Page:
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Happy Birthday, Edison’s Light Bulb!

Hey, is that a personified version of Thomas Edison’s commercialized incandescent lamp?  HAPPY BIRTHDAY, Edison’s commercialized tungsten incandescent lamp!

Technically, Edison’s patent was filed the following January 27 of 1880, but today in 1879 Edison got 13 hours and 32 minutes out of his lamp’s tests and experiments.  Regardless of Edison’s politics and behavior, you have to give it to him that he put the drive into inventing something that has revolutionized our lives.  One of my favorite quotes ever is Edison’s quote about his development of the incandescent lamp.  When a reporter asked Edison about the failures in experimentation in the process of inventing the lamp, he said “No!  I didn’t fail.  I found 1000 ways to not invent an incandescent light bulb.

It’s rumored that Edison’s incandescent lamp cost about $852,000 in today’s market to develop – about $40,000 in the late 1870’s.

I also found this great list of important relevant dates (years) in the timeline of the incandescent lamp!

1850:  Joseph W. Swan began working on a light bulb using carbonized paper filaments
1860:  Swan obtained a UK patent covering a partial vacuum, carbon filament incandescent lamp
1877:  Edward Weston forms Weston Dynamo Machine Company, in Newark, New Jersey.
1878:  Thomas Edison founded the Edison Electric Light Company
1878:  Hiram Maxim founded the United States Electric Lighting Company
1878:  205,144 William Sawyer and Albon Man 6/18 for Improvements in Electric Lamps
1878:  Swan receives a UK patent for an improved incandescent lamp in a vacuum tube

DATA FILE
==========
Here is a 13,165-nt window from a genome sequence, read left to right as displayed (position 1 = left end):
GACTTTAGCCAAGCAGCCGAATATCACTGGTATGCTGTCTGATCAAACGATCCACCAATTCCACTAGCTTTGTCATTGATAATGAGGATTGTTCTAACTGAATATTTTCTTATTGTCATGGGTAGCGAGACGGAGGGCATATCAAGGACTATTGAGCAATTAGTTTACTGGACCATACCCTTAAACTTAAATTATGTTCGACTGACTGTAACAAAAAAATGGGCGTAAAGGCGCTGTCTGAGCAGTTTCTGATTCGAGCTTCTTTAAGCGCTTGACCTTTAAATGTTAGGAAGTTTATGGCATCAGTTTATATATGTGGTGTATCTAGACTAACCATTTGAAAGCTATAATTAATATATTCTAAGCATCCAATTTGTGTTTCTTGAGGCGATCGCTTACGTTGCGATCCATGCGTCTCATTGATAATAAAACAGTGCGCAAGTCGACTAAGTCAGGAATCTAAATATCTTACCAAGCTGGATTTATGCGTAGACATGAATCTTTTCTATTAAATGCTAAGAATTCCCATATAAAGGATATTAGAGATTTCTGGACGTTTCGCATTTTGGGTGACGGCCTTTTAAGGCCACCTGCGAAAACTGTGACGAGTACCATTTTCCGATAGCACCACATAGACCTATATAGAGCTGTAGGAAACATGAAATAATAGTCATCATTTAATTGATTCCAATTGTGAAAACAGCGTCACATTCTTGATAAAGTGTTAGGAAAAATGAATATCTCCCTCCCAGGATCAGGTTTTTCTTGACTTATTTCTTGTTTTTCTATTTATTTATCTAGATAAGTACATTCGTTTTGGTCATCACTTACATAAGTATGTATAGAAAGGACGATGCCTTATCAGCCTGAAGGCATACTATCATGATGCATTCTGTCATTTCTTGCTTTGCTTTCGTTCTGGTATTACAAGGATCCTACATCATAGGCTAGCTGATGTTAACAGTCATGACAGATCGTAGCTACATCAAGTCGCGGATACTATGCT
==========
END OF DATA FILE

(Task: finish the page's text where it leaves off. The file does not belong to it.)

1879:  Swan began installing light bulbs in homes and landmarks in England.
1880:  223,898 Thomas Edison 1/27 for Electric Lamp and Manufacturing Process
1880:  230,309 Hiram Maxim 7/20 for Process of Manufacturing Carbon Conductors
1880:  230,310 Hiram Maxim 7/20 for Electrical Lamp
1880:  230,953 Hiram Maxim 7/20 for Electrical Lamp
1880:  233,445 Joseph Swan 10/19 for Electric Lamp
1880:  234,345 Joseph Swan 11/9 for Electric Lamp
1880:  Weston Dynamo Machine Company renamed Weston Electric Lighting Company
1880:  Elihu Thomson and Edwin Houston form American Electric Company
1880:  Charles F. Brush forms the Brush Electric Company
1881:  Joseph W. Swan founded the Swan Electric Light Company
1881:  237,198 Hiram Maxim 2/1 for Electrical Lamp assigned to U.S. Electric Lighting Company
1881:  238,868 Thomas Edison 3/15 for Manufacture of Carbons for Incandescent Lamps
1881:  247,097 Joseph Nichols and Lewis Latimer 9/13 for Electric Lamp
1881:  251, 540 Thomas Edison 12/27 for Bamboo Carbons Filament for Incandescent Lamps
1882:  252,386 Lewis Latimer 1/17 for Process of Manufacturing Carbons assigned to U.S. E. L. Co.
1882:  Edison’s UK operation merged with Swan to form the Edison & Swan United Co. or “Edi-swan”
1882:  Joesph Swan sold his United States patent rights to the Brush Electric Company